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Broadgate spine & joint clinic news

by Alan Jordan

During the recent past the most common treatment prescribed for longstanding lower back pain has become supervised exercise. There are many exercise programmes available to patients – with many therapists proclaiming that their particular exercise programme is the very best and the one that experts are recommending. In this commentary I would like to summarise what it is that we know about exercise, what we don’t know, and what we hope to learn in the future.

While there is abundant evidence that exercise is helpful for many lower back pain patients – both as a treatment as well as a preventative measure – it should not be considered as a “cure” – because it is not. Many patients experience excellent results from exercise while others do not. Some patients experience a worsening of their condition.

There is NO clear cut evidence that one programme is superior to any other – irrespective of what you may have been told by your therapist or fitness instructor. We do know that in order to be effective, exercise programmes should last for at least 12 weeks, that programmes should be carried out under professional supervision at least initially, that they must be intensive, that improvement can only be expected after approximately 6 weeks, and that initially you may feel a slight worsening of your symptoms. In order to maintain good results most patients will have to continue with their exercises for much longer periods of time.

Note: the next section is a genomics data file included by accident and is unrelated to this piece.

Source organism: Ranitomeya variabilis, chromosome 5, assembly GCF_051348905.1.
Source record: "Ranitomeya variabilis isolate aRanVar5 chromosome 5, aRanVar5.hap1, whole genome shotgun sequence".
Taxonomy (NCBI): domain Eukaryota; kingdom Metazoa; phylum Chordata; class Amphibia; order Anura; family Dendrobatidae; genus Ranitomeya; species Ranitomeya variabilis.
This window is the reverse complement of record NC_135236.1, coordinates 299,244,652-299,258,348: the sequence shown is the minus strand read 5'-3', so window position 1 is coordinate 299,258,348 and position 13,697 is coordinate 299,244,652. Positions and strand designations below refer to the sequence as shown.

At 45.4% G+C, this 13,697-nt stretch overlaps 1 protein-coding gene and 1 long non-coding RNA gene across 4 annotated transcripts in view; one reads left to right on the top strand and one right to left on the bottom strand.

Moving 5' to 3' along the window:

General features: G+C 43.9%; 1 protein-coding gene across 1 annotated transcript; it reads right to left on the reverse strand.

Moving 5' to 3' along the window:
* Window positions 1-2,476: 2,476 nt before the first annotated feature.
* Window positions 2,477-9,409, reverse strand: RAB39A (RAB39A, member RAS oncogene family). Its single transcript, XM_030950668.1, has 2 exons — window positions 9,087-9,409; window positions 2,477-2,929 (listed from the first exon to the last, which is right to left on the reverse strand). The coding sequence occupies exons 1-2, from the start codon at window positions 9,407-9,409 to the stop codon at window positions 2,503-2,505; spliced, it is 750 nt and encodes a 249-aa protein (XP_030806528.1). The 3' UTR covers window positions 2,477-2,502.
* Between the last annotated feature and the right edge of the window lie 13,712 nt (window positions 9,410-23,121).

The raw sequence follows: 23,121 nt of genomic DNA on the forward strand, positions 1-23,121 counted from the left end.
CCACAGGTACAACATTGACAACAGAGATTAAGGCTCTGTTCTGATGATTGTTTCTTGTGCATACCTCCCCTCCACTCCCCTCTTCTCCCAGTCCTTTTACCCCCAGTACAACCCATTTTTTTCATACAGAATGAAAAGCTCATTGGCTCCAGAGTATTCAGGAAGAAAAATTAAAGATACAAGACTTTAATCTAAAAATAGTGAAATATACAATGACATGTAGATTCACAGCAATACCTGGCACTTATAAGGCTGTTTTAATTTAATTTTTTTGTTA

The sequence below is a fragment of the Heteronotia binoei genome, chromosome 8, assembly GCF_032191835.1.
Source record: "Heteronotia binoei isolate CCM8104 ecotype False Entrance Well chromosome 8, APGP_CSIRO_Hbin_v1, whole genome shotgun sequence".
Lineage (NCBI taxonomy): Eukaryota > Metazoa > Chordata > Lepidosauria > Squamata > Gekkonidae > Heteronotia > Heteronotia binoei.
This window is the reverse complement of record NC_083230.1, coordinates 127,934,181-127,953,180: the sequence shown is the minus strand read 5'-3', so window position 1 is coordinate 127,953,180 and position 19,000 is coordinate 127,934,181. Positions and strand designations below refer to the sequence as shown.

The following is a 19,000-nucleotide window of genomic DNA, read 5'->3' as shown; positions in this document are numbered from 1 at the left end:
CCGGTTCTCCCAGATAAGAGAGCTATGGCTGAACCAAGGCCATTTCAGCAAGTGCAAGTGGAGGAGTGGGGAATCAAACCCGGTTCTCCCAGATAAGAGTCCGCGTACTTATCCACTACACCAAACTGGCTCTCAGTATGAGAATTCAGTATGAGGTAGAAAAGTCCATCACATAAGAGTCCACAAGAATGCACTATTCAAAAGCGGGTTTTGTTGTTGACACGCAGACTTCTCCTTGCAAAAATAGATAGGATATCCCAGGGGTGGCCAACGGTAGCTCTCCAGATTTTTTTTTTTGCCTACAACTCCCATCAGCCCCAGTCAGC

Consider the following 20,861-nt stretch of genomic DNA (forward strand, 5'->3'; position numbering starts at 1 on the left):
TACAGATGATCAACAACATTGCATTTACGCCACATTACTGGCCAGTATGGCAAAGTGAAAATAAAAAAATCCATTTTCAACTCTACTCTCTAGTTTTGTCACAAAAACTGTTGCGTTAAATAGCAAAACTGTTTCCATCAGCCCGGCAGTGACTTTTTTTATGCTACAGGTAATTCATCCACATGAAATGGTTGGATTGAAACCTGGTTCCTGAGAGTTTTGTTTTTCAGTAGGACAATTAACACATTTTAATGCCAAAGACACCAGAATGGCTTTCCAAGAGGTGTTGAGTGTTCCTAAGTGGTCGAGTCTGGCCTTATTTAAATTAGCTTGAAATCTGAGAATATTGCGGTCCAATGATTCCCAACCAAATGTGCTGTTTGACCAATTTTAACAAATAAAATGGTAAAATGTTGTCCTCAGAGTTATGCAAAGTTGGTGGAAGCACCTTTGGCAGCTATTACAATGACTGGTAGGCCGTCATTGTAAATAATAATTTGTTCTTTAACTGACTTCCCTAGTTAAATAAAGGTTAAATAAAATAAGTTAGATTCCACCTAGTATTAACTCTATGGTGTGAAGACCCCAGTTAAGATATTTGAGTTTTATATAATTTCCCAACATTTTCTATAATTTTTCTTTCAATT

Tailored programmes are a good way to begin because health professionals know exactly what to avoid and how to identify “yellow cards” relative to your condition. Fitness instructors – although skilled at designing programmes do not have a background in the many pathologies of the spine. So, if your problem is of sufficient significance, start off with a physiotherapist, chiropractor or other health professional. At our clinic, patients undergoing exercise are supervised by the physiotherapists often in consultation with the chiropractor about issues of importance to the individual patient.

Patients experiencing acute pain should NOT exercise. Several high quality studies have demonstrated that patients experiencing acute pain do worse than those that do not exercise. Wait a few days until the worst symptoms have subsided and then begin with careful stretching. When you symptoms have lessened you can re-start your exercises. Discuss warning signs with your health professional.

There are many studies underway which are attempting to identify patient sub-groups which will assist professionals in identifying which patients should be prescribed exercise and which should not. As this information becomes available I will update readers of this blog.

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